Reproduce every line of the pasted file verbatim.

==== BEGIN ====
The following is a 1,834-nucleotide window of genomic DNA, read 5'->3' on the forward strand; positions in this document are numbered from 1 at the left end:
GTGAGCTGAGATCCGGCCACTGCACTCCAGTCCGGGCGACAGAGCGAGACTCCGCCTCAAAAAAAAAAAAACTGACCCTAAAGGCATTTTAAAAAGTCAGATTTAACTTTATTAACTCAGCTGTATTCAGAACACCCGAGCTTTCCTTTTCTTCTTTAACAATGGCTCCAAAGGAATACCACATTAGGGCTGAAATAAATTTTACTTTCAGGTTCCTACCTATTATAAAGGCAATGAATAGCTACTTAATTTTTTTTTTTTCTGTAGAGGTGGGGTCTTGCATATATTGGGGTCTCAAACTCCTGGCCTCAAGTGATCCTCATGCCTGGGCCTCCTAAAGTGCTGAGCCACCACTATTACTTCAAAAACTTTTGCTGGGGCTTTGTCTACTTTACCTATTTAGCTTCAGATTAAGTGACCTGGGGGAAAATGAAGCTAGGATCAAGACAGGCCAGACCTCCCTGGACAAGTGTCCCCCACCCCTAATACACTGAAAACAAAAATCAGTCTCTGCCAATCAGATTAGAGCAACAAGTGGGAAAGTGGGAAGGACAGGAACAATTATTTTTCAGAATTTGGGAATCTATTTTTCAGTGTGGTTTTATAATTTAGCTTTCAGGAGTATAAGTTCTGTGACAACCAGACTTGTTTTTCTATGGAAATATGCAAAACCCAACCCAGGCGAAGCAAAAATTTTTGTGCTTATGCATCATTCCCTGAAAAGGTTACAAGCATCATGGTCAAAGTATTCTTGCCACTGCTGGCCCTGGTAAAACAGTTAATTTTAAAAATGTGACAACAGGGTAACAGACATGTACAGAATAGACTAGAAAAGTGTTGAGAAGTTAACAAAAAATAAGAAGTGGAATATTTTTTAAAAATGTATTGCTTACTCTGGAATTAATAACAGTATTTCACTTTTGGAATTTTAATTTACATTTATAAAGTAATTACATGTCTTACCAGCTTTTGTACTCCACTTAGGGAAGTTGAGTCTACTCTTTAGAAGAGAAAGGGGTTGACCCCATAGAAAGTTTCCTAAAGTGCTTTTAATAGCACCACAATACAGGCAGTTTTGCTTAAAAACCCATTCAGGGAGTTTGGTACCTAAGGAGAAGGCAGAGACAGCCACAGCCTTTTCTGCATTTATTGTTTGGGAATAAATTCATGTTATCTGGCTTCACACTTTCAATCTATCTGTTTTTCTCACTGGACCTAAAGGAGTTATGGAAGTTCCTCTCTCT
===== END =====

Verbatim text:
The following is a 1,834-nucleotide window of genomic DNA, read 5'->3' on the forward strand; positions in this document are numbered from 1 at the left end:
GTGAGCTGAGATCCGGCCACTGCACTCCAGTCCGGGCGACAGAGCGAGACTCCGCCTCAAAAAAAAAAAAACTGACCCTAAAGGCATTTTAAAAAGTCAGATTTAACTTTATTAACTCAGCTGTATTCAGAACACCCGAGCTTTCCTTTTCTTCTTTAACAATGGCTCCAAAGGAATACCACATTAGGGCTGAAATAAATTTTACTTTCAGGTTCCTACCTATTATAAAGGCAATGAATAGCTACTTAATTTTTTTTTTTTCTGTAGAGGTGGGGTCTTGCATATATTGGGGTCTCAAACTCCTGGCCTCAAGTGATCCTCATGCCTGGGCCTCCTAAAGTGCTGAGCCACCACTATTACTTCAAAAACTTTTGCTGGGGCTTTGTCTACTTTACCTATTTAGCTTCAGATTAAGTGACCTGGGGGAAAATGAAGCTAGGATCAAGACAGGCCAGACCTCCCTGGACAAGTGTCCCCCACCCCTAATACACTGAAAACAAAAATCAGTCTCTGCCAATCAGATTAGAGCAACAAGTGGGAAAGTGGGAAGGACAGGAACAATTATTTTTCAGAATTTGGGAATCTATTTTTCAGTGTGGTTTTATAATTTAGCTTTCAGGAGTATAAGTTCTGTGACAACCAGACTTGTTTTTCTATGGAAATATGCAAAACCCAACCCAGGCGAAGCAAAAATTTTTGTGCTTATGCATCATTCCCTGAAAAGGTTACAAGCATCATGGTCAAAGTATTCTTGCCACTGCTGGCCCTGGTAAAACAGTTAATTTTAAAAATGTGACAACAGGGTAACAGACATGTACAGAATAGACTAGAAAAGTGTTGAGAAGTTAACAAAAAATAAGAAGTGGAATATTTTTTAAAAATGTATTGCTTACTCTGGAATTAATAACAGTATTTCACTTTTGGAATTTTAATTTACATTTATAAAGTAATTACATGTCTTACCAGCTTTTGTACTCCACTTAGGGAAGTTGAGTCTACTCTTTAGAAGAGAAAGGGGTTGACCCCATAGAAAGTTTCCTAAAGTGCTTTTAATAGCACCACAATACAGGCAGTTTTGCTTAAAAACCCATTCAGGGAGTTTGGTACCTAAGGAGAAGGCAGAGACAGCCACAGCCTTTTCTGCATTTATTGTTTGGGAATAAATTCATGTTATCTGGCTTCACACTTTCAATCTATCTGTTTTTCTCACTGGACCTAAAGGAGTTATGGAAGTTCCTCTCTCT